The German travel market, with important local variations, is marching relentlessly online in the footsteps of the U.S. travel market. The report, PhoCusWright's German Online Travel Overview, provides an in-depth look of the German travel market, including market size, forecasts and analysis, as well as the overall European market, for 2004-2006 and projects trends through 2008.

According to the report, online revenues as a percentage of the total German travel market reached 20% in 2006. By 2008, nearly one out of every four euros spent on travel in Germany will be for online leisure/unmanaged business travel and the growth rate in this relatively mature online market will be a solid 23%.

Additional highlights of the German online travel market include:

- Three major tour operators dominate the market, and their traditional business model is undergoing a major transformation.

- The low-cost carrier business in Germany continues its profound growth, lifting the online channel and changing leisure and travel habits.

- Branded hotels account for less than 50% of the total hotel market.

- Local online agency brands are holding their own against international players.

- Independent travel habits are beginning to supplant the tradition of packaged holidays. Online booking and transaction success breeds trust in the Internet and overcomes discomfort with credit cards and online payment.

French Online Travel Market Projected to Near 10 Billion EUR in 2008

The French online travel market, though it trails that of Europe as a whole, is marching relentlessly in the footsteps of the online U.S. travel market. The report, PhoCusWright's French Online Travel Overview Second Edition, provides an in-depth look of the French travel market, including market size, forecasts and analysis, as well as the overall European market, for 2004-2006 and projects trends through 2008.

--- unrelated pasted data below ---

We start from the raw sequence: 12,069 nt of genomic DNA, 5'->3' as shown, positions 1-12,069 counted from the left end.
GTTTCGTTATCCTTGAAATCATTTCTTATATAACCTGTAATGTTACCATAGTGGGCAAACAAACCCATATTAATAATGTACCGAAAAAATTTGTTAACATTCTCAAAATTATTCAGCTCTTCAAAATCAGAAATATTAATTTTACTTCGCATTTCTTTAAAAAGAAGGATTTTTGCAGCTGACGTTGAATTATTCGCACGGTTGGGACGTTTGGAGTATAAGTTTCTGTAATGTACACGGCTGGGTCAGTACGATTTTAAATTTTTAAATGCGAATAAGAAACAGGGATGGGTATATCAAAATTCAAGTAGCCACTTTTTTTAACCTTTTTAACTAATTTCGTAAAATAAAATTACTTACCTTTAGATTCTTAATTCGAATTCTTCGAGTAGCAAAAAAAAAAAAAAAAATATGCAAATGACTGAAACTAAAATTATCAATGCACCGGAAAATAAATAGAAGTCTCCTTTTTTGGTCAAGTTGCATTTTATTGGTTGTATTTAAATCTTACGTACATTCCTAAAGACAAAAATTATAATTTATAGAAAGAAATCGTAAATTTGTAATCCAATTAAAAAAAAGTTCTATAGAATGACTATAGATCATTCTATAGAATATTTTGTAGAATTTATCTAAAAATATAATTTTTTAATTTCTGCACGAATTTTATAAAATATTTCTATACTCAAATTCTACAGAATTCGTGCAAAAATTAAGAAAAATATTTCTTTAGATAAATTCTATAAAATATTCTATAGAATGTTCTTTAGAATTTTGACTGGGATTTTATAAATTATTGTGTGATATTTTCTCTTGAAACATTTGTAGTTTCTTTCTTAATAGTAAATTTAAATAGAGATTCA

According to the report, online revenues as a percentage of the total French travel market reached 16% in 2006. By 2007, one out of every five euros spent on travel in France will be for online leisure/unmanaged business travel. Yet an online travel market projected to be nearly 10 billion EUR in 2008 still represents tens of billions of euros awaiting online conversion.

Additional highlights of the French online travel market include:

- The French online travel market experienced a rapid adoption curve, and despite the relatively low level of Internet penetration, exhibits the hallmarks of a very mature online travel market.

- Online penetration of the travel market has been a steadily evolving process, not an explosive burst, thanks in part to a unique element of the French travel market: the absence of homegrown low-cost carriers.

- The relative inertia of offline intermediaries allowed the entrance of new online players.

- Monolithic suppliers, a lack of locally-based low-cost carriers, and relatively small outbound market have tempered the growth of the online segment.

- The battlefield previously populated with online travel agencies is now mainly occupied by suppliers.

Related Link: PhoCusWright